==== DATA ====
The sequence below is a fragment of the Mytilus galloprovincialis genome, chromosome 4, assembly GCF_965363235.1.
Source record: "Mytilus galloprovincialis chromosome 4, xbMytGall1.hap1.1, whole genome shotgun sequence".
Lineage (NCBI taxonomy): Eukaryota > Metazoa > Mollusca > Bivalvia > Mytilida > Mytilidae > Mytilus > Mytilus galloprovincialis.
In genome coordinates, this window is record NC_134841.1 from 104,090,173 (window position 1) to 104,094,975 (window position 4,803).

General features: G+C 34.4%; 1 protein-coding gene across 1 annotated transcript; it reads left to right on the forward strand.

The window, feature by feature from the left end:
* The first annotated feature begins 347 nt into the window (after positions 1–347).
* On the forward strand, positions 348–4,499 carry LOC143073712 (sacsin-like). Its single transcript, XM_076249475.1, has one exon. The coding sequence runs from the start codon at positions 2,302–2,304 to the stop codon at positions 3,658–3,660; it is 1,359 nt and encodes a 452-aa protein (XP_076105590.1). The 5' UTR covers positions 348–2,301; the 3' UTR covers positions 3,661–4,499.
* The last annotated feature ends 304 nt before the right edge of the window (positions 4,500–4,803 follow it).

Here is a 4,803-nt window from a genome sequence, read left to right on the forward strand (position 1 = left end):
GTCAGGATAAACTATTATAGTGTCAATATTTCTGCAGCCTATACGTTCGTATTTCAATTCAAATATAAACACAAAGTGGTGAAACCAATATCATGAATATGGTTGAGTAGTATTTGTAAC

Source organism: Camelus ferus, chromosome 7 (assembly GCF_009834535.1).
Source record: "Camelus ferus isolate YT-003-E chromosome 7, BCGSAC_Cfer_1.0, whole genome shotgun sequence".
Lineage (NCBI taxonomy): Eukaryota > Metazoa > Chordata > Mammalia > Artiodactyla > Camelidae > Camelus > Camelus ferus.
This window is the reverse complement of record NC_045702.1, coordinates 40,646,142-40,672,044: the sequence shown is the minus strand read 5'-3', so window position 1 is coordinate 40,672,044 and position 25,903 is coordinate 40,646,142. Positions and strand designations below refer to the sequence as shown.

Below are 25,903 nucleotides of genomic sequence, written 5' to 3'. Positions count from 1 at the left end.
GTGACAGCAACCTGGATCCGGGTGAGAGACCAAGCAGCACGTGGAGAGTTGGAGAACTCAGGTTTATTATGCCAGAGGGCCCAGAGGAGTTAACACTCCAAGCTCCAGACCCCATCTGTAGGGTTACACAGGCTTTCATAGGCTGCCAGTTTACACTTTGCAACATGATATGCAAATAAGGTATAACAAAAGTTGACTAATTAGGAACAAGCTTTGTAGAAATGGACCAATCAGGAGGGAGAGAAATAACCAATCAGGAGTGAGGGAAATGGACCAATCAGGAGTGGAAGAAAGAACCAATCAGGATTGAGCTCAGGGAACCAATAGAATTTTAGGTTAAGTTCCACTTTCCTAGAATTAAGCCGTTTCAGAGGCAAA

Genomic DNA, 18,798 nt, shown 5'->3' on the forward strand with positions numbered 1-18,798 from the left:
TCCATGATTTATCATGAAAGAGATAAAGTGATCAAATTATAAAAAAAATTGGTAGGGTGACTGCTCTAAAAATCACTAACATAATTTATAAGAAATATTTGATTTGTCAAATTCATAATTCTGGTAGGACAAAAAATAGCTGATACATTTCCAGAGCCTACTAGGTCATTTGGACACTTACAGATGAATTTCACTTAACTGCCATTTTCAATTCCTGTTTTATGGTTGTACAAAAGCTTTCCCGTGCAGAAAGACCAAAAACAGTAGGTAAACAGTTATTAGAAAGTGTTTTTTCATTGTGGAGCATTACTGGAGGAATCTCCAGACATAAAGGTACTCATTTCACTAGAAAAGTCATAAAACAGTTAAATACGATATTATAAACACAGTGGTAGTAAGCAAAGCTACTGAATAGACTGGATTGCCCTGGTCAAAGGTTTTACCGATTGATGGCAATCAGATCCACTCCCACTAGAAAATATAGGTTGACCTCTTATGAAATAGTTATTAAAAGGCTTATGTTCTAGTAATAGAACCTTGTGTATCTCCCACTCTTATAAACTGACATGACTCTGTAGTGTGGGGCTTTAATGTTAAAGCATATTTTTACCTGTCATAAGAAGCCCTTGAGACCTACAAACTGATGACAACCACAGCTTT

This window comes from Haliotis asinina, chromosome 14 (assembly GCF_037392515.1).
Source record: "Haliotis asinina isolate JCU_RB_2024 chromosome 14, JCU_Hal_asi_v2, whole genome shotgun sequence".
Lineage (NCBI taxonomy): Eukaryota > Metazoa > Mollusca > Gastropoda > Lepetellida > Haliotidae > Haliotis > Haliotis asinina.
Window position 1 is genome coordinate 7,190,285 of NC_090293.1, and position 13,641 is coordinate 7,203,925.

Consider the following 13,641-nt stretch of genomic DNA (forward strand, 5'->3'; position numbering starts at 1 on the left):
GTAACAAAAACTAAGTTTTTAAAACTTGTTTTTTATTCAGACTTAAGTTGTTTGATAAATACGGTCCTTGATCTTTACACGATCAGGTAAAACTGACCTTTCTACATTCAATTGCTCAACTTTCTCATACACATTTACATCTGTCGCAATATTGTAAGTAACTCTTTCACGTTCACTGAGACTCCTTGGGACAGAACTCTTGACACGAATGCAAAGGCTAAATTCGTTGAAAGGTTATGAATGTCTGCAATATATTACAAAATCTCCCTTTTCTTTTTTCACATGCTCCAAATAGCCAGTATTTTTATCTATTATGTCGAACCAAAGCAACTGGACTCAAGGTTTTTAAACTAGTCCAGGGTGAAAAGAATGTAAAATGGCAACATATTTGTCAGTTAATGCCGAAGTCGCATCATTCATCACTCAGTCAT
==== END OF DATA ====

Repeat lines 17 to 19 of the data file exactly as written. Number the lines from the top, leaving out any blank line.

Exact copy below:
GTGACAGCAACCTGGATCCGGGTGAGAGACCAAGCAGCACGTGGAGAGTTGGAGAACTCAGGTTTATTATGCCAGAGGGCCCAGAGGAGTTAACACTCCAAGCTCCAGACCCCATCTGTAGGGTTACACAGGCTTTCATAGGCTGCCAGTTTACACTTTGCAACATGATATGCAAATAAGGTATAACAAAAGTTGACTAATTAGGAACAAGCTTTGTAGAAATGGACCAATCAGGAGGGAGAGAAATAACCAATCAGGAGTGAGGGAAATGGACCAATCAGGAGTGGAAGAAAGAACCAATCAGGATTGAGCTCAGGGAACCAATAGAATTTTAGGTTAAGTTCCACTTTCCTAGAATTAAGCCGTTTCAGAGGCAAA

Genomic DNA, 18,798 nt, shown 5'->3' on the forward strand with positions numbered 1-18,798 from the left:
TCCATGATTTATCATGAAAGAGATAAAGTGATCAAATTATAAAAAAAATTGGTAGGGTGACTGCTCTAAAAATCACTAACATAATTTATAAGAAATATTTGATTTGTCAAATTCATAATTCTGGTAGGACAAAAAATAGCTGATACATTTCCAGAGCCTACTAGGTCATTTGGACACTTACAGATGAATTTCACTTAACTGCCATTTTCAATTCCTGTTTTATGGTTGTACAAAAGCTTTCCCGTGCAGAAAGACCAAAAACAGTAGGTAAACAGTTATTAGAAAGTGTTTTTTCATTGTGGAGCATTACTGGAGGAATCTCCAGACATAAAGGTACTCATTTCACTAGAAAAGTCATAAAACAGTTAAATACGATATTATAAACACAGTGGTAGTAAGCAAAGCTACTGAATAGACTGGATTGCCCTGGTCAAAGGTTTTACCGATTGATGGCAATCAGATCCACTCCCACTAGAAAATATAGGTTGACCTCTTATGAAATAGTTATTAAAAGGCTTATGTTCTAGTAATAGAACCTTGTGTATCTCCCACTCTTATAAACTGACATGACTCTGTAGTGTGGGGCTTTAATGTTAAAGCATATTTTTACCTGTCATAAGAAGCCCTTGAGACCTACAAACTGATGACAACCACAGCTTT